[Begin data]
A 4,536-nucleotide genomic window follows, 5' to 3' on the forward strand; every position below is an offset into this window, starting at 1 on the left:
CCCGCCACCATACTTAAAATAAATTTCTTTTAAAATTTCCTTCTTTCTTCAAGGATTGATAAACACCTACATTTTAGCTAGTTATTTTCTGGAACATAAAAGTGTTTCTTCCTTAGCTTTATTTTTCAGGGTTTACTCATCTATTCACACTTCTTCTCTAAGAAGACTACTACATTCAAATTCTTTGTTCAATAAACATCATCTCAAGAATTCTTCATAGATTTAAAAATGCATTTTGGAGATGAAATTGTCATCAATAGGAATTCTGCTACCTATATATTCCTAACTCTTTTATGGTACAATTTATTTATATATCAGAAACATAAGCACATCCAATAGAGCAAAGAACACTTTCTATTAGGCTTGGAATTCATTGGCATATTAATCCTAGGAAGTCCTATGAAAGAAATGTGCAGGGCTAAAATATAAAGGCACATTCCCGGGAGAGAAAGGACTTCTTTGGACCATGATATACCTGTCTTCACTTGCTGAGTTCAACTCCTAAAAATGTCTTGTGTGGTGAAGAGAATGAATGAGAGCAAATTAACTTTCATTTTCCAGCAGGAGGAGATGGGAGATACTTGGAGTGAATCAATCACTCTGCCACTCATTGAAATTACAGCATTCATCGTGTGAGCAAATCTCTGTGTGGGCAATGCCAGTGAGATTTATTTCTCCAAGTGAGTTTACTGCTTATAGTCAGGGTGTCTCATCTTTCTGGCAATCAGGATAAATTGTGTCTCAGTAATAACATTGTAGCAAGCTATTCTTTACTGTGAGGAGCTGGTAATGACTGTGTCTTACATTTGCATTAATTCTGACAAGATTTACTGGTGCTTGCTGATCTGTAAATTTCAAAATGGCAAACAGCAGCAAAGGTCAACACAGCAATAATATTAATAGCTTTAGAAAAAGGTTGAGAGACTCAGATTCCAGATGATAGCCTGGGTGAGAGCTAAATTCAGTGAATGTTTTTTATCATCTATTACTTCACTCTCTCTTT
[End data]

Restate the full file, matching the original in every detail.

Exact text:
A 4,536-nucleotide genomic window follows, 5' to 3' on the forward strand; every position below is an offset into this window, starting at 1 on the left:
CCCGCCACCATACTTAAAATAAATTTCTTTTAAAATTTCCTTCTTTCTTCAAGGATTGATAAACACCTACATTTTAGCTAGTTATTTTCTGGAACATAAAAGTGTTTCTTCCTTAGCTTTATTTTTCAGGGTTTACTCATCTATTCACACTTCTTCTCTAAGAAGACTACTACATTCAAATTCTTTGTTCAATAAACATCATCTCAAGAATTCTTCATAGATTTAAAAATGCATTTTGGAGATGAAATTGTCATCAATAGGAATTCTGCTACCTATATATTCCTAACTCTTTTATGGTACAATTTATTTATATATCAGAAACATAAGCACATCCAATAGAGCAAAGAACACTTTCTATTAGGCTTGGAATTCATTGGCATATTAATCCTAGGAAGTCCTATGAAAGAAATGTGCAGGGCTAAAATATAAAGGCACATTCCCGGGAGAGAAAGGACTTCTTTGGACCATGATATACCTGTCTTCACTTGCTGAGTTCAACTCCTAAAAATGTCTTGTGTGGTGAAGAGAATGAATGAGAGCAAATTAACTTTCATTTTCCAGCAGGAGGAGATGGGAGATACTTGGAGTGAATCAATCACTCTGCCACTCATTGAAATTACAGCATTCATCGTGTGAGCAAATCTCTGTGTGGGCAATGCCAGTGAGATTTATTTCTCCAAGTGAGTTTACTGCTTATAGTCAGGGTGTCTCATCTTTCTGGCAATCAGGATAAATTGTGTCTCAGTAATAACATTGTAGCAAGCTATTCTTTACTGTGAGGAGCTGGTAATGACTGTGTCTTACATTTGCATTAATTCTGACAAGATTTACTGGTGCTTGCTGATCTGTAAATTTCAAAATGGCAAACAGCAGCAAAGGTCAACACAGCAATAATATTAATAGCTTTAGAAAAAGGTTGAGAGACTCAGATTCCAGATGATAGCCTGGGTGAGAGCTAAATTCAGTGAATGTTTTTTATCATCTATTACTTCACTCTCTCTTT